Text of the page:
Manmohan Singh's first four months as India's prime minister
Published by The Straits Times, Singapore on 2004-09-03
NEW DELHI - Not long ago, Prime Minister Manmohan Singh summoned his 28 Cabinet Ministers and 10 Ministers of State with Independent Portfolios to a conference room in South Block, the imposing sandstone edifice that houses his office. No sooner had the officials been seated than Mr T. K. A. Nair, the Principal Secretary to the Prime Minister, went around the room handing sealed envelopes to each minister. Each envelope had the recipient's name neatly typed on it.
"Please read before we start our meeting," Dr Singh told the gathering, in his soft voice.
The high-ceilinged room resonated with the ripping of envelopes being opened. Inside each packet was a personal letter to the ministers, who represented the Congress-led coalition of 14 political parties that rules India under the banner of the United Progressive Alliance.
Each letter was identical in its contents. The ministers were told to restrict their public comments only to their designated portfolios. They were told not to speak excessively to the media. They were told to refrain from criticising each other in public. They were told that corruption in any form would not be tolerated. They were told that as public servants they must be accessible to their constituencies. They were told that their personal life styles mustn't be ostentatious. They were told that every public official must conspicuously attend to the business of projecting a wholesome image of good governance, especially for foreign audiences.
"Are we in agreement?" the Prime Minister asked.
But in private comments later, many ministers were furious. They thought that the 72-year-old Prime Minister had no business lecturing them on ethics and behaviour. After all, most of the ministers had significantly more political experience and personal popularity than Dr Singh, whose own appointment was made possible only after the Italian-born Congress Party chief, Mrs Sonia Gandhi, declined the Prime Minister's job. The ministers wondered if Dr Singh's letter was, in effect, a missive composed by the stern Mrs Gandhi, who's known for her rectitude and for her concern that corruption in government is pervasive.
Whether or not Mrs Gandhi composed that letter, she was surely consulted by Prime Minister Singh before it was handed out. Nearly four months after the UPA government took office after the election rout last May of the previous National Democratic Alliance administration - which was led by the Hindu nationalist Bharatiya Janata Party - it's clear that nothing gets done, or promulgated, in India's federal government without Mrs Gandhi's acquiescence.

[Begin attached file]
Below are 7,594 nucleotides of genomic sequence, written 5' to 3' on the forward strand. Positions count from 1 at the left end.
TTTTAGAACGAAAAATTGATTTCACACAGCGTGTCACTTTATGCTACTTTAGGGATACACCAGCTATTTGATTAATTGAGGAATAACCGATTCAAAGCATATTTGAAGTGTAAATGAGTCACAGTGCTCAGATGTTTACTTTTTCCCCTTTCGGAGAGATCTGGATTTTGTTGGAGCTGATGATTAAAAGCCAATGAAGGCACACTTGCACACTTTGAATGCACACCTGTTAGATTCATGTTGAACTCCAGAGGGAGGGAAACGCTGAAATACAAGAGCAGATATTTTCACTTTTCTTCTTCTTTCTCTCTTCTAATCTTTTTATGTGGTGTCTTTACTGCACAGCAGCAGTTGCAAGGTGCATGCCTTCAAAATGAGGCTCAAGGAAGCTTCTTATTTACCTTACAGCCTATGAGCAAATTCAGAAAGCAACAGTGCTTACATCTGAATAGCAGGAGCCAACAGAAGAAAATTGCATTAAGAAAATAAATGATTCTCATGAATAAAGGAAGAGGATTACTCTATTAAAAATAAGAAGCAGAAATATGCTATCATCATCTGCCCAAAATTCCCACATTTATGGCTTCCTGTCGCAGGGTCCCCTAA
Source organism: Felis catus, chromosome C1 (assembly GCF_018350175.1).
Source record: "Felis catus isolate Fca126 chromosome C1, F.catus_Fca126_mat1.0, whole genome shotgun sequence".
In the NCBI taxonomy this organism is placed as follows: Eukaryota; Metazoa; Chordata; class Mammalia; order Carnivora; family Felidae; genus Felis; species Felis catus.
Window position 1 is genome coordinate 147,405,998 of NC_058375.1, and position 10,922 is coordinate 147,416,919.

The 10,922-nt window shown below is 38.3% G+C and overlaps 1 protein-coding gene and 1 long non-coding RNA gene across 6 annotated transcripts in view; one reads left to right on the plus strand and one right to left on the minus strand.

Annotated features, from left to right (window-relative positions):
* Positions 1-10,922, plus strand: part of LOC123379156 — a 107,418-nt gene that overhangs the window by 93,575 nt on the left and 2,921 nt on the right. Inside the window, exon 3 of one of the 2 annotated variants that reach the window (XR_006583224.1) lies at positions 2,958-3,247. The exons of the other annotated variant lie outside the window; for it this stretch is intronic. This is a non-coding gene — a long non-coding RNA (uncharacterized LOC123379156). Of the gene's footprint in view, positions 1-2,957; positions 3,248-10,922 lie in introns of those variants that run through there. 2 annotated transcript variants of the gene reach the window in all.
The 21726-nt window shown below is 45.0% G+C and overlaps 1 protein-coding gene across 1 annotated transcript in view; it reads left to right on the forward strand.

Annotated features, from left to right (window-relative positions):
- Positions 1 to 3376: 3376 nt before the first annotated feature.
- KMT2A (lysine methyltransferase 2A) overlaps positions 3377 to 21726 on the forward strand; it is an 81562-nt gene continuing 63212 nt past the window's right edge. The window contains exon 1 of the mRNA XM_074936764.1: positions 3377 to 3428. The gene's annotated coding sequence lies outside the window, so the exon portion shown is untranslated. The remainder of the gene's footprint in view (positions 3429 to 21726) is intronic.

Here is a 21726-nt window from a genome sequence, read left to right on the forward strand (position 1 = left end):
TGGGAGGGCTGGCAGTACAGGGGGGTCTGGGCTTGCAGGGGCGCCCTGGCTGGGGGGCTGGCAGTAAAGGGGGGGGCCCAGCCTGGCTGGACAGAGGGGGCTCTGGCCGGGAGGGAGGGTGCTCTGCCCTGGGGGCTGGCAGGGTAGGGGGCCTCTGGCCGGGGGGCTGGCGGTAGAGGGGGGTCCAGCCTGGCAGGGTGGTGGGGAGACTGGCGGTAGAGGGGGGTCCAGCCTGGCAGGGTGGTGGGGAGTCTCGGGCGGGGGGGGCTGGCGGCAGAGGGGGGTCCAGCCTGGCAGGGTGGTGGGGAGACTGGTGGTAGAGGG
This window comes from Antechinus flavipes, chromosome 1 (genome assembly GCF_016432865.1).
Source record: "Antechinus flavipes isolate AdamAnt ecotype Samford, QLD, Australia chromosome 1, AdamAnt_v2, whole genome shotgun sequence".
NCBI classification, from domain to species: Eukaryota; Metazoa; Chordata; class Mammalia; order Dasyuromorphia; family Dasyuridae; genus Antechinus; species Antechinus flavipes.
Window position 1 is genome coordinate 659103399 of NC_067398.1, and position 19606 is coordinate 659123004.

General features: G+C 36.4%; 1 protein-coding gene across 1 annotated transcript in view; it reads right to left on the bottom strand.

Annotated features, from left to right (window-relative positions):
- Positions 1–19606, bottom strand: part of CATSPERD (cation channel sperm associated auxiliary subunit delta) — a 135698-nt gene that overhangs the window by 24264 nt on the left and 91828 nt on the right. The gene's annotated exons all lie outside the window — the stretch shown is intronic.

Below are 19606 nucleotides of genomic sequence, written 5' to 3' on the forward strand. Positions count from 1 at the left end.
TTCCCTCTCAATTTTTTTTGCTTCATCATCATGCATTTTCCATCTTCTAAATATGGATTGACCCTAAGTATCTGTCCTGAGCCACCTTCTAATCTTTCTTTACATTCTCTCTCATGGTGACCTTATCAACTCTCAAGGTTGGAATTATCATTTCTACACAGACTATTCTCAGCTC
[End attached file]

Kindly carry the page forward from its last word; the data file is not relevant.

As UPA head, she holds Cabinet rank; she is also a member of the Lok Sabha, the 545-member Lower House of parliament. Most significantly, Mrs Gandhi is the single most popular politician in India. She draws huge crowds wherever she goes around this country of 1.1 billion people scattered through 29 states and seven federal territories; the Prime Minister is usually seen only at ribbon-cutting ceremonies and at think-tank seminars.
Mrs Gandhi's enormous political power, and Dr Singh's political inexperience - he's only an appointed member of the mostly toothless Rajya Sabha, the 250-member Upper House of Parliament, although he served as Finance Minister a decade ago in the Congress administration of Prime Minister P. V. Narasimha Rao - has created an unprecedented situation in post-Independence India.
This is how a senior Cabinet minister puts it: "The head of a political coalition, in this case Mrs Gandhi, rules the country; and a former bureaucrat, Dr Singh, heads the central government - which means that he's in charge of governance."
That seems just fine with the Prime Minister. He's uncomfortable with big audiences. He's still recovering from a heart bypass operation some years ago. His blood pressure is reported to be high. While his reputation is that of a mild-mannered scholar, his temper often flares at private meetings. And despite the general perception that he's totally committed to free enterprise, his personal record includes a stint more than a decade ago as Secretary General of the Geneva-based South Commission, a determinedly left-wing organisation started by the late President Julius K. Nyerere of Tanzania, whose admiration of Karl Marx was only exceeded by his reverence of Vladimir I. Lenin.
Dr Singh's priorities thus far have focused on trimming India's bloated bureaucracy of more than a million federal civil servants, a task primarily entrusted to the Cabinet Secretary, Mr B. K. Chaturvedi. Already, many senior bureaucrats are sending their resumes around. Mr Rajiv Luthra, who heads one of the best known law firms in this capital city, says that each month he gets at least a dozen phone calls and applications from high-ranking bureaucrats who fear that their jobs would be rendered redundant or powerless.
The main "hatchet man" of the Cabinet is Mr Kamal Nath, the Minister of Commerce and Industry, who this week promised major concessions to business that he said would raise export revenues in five years from the current annual figure of US$61.8 billion to US$190 billion. Since Mr Nath is also close to Mrs Gandhi, his Cabinet colleagues tend to take his calls and exhortations quite seriously. Since Mr Nath (who will visit Singapore next weekend to conclude a bilateral free trade agreement) is also known for his sense of humour, few colleagues consider him a "heavy" - which is to say, his admonishments in behalf of Prime Minister Singh are almost always couched in pleasant language and earthy manners. He has emerged as the most effective Cabinet ally of Dr Singh.